Soils - Part 4: Soil pH
Soil pH is defined and its implications for crop production are described in this lesson. How are soil pH and buffer pH determined? How are these assessments used in lime recommendations? The factors that influence pH variations in soils, the chemistry involved in changing the pH of a soil, and the benefits associated with liming acid soils will be discussed.
[This lesson, as well as the other nine lessons in the Soils series, is taken from the "Soils Home Study Course," published in 1999 by the University of Nebraska Cooperative Extension.]
What is pH?
Acidity and alkalinity of an aqueous system (solution) are described (measured) by the term pH. pH is the negative logarithm of the hydrogen ion [H+] concentration. Hydrogen is a component of all acids. When hydrogen ionizes to form ions [H+], its concentration determines the acid properties of soil solutions.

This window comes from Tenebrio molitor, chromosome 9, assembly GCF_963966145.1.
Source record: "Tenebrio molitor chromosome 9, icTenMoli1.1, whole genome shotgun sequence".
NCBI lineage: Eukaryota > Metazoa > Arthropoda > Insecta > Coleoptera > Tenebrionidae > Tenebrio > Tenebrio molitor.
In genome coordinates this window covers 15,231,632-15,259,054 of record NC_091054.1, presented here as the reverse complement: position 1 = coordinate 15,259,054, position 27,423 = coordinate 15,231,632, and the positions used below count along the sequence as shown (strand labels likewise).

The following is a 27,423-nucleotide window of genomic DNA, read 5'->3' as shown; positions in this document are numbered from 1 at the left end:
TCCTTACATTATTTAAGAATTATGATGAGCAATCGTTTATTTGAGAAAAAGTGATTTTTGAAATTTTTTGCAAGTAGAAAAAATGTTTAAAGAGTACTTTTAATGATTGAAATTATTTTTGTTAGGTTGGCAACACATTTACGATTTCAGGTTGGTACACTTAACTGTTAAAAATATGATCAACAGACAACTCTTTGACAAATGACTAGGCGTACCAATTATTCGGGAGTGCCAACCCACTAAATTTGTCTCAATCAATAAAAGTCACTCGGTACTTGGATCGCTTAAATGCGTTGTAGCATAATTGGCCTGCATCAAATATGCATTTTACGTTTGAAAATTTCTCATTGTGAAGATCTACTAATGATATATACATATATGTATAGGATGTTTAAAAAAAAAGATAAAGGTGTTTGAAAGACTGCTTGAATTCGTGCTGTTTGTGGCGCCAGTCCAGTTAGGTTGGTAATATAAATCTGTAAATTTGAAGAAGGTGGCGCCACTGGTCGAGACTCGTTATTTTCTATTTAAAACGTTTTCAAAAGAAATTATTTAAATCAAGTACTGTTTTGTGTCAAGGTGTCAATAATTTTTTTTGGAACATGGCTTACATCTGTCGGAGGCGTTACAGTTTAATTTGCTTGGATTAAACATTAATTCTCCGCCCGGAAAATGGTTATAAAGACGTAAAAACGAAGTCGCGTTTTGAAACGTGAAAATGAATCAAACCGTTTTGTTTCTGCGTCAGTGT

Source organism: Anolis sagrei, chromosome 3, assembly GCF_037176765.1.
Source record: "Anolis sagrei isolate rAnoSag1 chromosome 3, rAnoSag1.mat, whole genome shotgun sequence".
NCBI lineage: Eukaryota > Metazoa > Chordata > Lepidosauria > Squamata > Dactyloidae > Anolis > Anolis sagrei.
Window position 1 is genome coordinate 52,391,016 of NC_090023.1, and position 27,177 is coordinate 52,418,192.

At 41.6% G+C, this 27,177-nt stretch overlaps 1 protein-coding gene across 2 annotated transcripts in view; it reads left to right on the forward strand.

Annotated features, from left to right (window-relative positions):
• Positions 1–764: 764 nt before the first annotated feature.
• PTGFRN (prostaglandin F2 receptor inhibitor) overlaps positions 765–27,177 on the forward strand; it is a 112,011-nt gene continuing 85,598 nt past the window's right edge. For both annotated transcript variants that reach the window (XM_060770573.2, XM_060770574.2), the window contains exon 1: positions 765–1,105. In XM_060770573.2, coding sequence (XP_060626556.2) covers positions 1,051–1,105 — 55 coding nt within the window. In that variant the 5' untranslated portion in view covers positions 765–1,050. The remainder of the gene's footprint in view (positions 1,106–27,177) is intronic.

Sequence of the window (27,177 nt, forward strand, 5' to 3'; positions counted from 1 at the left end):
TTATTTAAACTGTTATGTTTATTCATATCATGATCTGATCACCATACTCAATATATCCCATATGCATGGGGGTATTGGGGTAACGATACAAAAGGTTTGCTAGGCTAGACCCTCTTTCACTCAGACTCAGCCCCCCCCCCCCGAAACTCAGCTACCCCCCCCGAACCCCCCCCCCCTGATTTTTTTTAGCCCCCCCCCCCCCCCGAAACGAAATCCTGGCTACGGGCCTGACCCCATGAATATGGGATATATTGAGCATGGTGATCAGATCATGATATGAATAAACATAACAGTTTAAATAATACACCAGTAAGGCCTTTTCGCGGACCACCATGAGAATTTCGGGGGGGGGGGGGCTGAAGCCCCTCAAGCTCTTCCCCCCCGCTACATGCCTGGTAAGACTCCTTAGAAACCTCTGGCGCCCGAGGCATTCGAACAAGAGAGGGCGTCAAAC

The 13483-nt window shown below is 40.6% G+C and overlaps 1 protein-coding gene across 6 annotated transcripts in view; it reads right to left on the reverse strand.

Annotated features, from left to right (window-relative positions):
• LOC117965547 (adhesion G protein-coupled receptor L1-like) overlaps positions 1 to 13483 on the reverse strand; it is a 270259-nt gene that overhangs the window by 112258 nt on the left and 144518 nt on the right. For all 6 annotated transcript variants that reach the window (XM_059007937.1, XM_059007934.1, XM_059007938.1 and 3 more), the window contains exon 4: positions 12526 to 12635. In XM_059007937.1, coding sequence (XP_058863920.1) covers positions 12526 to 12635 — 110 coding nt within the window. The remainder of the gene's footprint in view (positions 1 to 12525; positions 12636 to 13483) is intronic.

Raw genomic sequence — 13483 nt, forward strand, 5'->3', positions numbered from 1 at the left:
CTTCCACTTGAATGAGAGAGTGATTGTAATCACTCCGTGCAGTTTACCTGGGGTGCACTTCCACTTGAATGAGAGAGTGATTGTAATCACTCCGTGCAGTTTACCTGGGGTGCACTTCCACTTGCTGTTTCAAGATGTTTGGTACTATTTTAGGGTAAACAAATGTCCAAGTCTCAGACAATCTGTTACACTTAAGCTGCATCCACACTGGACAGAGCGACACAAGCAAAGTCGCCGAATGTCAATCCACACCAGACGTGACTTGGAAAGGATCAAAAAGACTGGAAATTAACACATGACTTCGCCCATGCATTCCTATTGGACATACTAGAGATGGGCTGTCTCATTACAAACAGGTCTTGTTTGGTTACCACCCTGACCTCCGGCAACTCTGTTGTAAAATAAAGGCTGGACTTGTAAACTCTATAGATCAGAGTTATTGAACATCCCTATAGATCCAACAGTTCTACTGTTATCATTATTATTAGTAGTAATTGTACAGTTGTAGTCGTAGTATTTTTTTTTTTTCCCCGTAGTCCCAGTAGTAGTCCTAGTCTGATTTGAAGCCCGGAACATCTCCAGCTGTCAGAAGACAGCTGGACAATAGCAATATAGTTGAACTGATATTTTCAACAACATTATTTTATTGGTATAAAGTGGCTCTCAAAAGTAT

Pure water, free of all minerals such as calcium, magnesium, etc., and free of carbon dioxide [CO2], has a pH of 7.0, which is called neutral. Water [HOH] ionizes to form hydrogen ions [H+] and hydroxyl [OH-] ions according to the following equation:
HOH <--> H+ + OH– (1)
If carbon dioxide is dissolved in water in the absence of other compounds or minerals, the water becomes slightly to moderately acid. Equation 2 shows the effect of distilled water open to CO2 in the atmosphere:
HOH + CO2 <--> H+ + HCO3– (Carbonic acid) (2)
There is now more H+ than OH-; thus, the pH of distilled water that has absorbed CO2 from the atmosphere may range from 4.0 to 7.0, depending on temperature and the amount of CO2 in the atmosphere. The reaction in Equation 2 is probably responsible for seasonal fluctuation of 0.2 to 0.5 units in soil pH.
Be the first to write a comment...